A unanimous vote at the Hartford City Council approved a resolution showing support of recreational marijuana. The state legislature reconvenes in February and the council is urging them to take up the issue. The resolution requires the city to perform an economic impact study specifically for its city to estimate what the potential industry would be like.
Councilwoman Wildaliz Bermudez sponsored the resolution, according to Hartford Courant. The resolution also includes measures to “ensure racial equity in ownership and employment” in the new industry – should legislation pass. The recent Sacred Heart University returning results of 71-percent resident support has increased the urgency of recreational legalization a little more.
Sam Tracy of Connecticut Coalition to Regulate Marijuana, said, “The legislature should heed this growing chorus for change and make regulating marijuana for adults a priority in 2018.”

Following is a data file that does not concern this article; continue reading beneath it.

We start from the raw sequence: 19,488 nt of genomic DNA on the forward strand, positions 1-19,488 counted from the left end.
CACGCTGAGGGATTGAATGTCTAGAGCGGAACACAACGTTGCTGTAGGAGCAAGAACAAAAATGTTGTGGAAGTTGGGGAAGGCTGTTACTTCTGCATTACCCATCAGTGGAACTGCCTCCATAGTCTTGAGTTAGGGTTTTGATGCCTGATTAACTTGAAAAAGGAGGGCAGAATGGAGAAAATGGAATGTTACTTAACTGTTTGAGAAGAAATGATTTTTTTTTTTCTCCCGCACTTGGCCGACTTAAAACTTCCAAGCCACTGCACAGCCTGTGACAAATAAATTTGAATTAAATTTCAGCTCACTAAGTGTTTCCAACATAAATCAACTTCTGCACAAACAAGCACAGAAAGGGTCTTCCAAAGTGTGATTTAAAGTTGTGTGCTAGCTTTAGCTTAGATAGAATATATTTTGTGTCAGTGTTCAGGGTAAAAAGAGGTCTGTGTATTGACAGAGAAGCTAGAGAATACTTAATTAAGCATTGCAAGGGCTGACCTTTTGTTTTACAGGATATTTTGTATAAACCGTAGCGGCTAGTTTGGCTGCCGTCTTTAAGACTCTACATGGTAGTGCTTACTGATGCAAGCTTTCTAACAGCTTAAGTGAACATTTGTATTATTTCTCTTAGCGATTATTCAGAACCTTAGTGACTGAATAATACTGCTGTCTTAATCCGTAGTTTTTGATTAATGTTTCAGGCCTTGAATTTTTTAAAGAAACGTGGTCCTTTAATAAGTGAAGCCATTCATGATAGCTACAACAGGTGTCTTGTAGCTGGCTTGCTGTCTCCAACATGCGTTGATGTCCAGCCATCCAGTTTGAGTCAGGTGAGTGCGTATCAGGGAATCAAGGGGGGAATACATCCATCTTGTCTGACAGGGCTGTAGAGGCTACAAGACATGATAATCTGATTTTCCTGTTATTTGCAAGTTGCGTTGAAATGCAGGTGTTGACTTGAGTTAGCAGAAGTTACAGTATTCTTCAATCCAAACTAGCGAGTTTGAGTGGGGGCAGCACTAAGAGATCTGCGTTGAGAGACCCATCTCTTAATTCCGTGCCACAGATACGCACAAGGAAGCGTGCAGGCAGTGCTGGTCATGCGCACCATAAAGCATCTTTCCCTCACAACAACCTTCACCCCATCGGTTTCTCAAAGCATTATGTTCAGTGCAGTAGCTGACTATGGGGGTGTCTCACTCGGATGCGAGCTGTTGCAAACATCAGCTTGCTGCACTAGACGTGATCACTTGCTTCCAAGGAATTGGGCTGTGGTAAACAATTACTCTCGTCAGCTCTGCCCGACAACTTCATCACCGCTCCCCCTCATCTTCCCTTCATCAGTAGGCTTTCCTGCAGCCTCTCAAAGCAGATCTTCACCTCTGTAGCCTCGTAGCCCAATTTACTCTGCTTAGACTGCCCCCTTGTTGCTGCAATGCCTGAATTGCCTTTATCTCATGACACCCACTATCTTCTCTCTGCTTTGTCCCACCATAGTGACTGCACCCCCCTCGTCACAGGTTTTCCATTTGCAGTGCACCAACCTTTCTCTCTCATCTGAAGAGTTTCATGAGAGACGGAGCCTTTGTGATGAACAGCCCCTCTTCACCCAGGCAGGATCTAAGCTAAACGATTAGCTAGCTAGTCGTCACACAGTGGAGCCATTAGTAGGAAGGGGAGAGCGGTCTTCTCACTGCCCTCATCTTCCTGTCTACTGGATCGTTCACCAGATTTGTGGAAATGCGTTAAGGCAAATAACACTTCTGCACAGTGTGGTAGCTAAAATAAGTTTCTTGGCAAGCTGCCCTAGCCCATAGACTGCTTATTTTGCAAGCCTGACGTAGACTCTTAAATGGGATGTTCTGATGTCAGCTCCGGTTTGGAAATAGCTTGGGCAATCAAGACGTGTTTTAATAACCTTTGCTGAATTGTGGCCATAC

Bermudez said, “At this point it’s no longer a matter of if it will become legal, but when and how it will get regulated.”
Legislators remain hesitant. Several bills died in the legislative process in 2017. The good news is that Governor Malloy isn’t running for re-election. He isn’t supportive of expanding the medical marijuana program. Candidates for the seat are beyond open to expansions.
Middletown Mayor Dan Drew supports legalization.
He said, “Yes, I will sign a bill to legalize it.”
Former Department of Consumer Protection commissioner, Jonathan Harris, also supports legalization. He just wants to see it done in a deliberate/thoughtful manner.
Harris said, “We need to grapple with this issue…but we do have to do it because it’s good public policy.”
Almost every Republican at last week’s debate voiced opposition for recreational legalization. They don’t want marijuana legalized amidst an opioid overdose epidemic.
Revenue is a major factor in those supporting legalization. The state needs the revenue. Republicans aren’t on board with the revenue boosting attractiveness of legalization.
Getting a ballot question put out to voters will likely be the responsibility of the state’s General Assembly.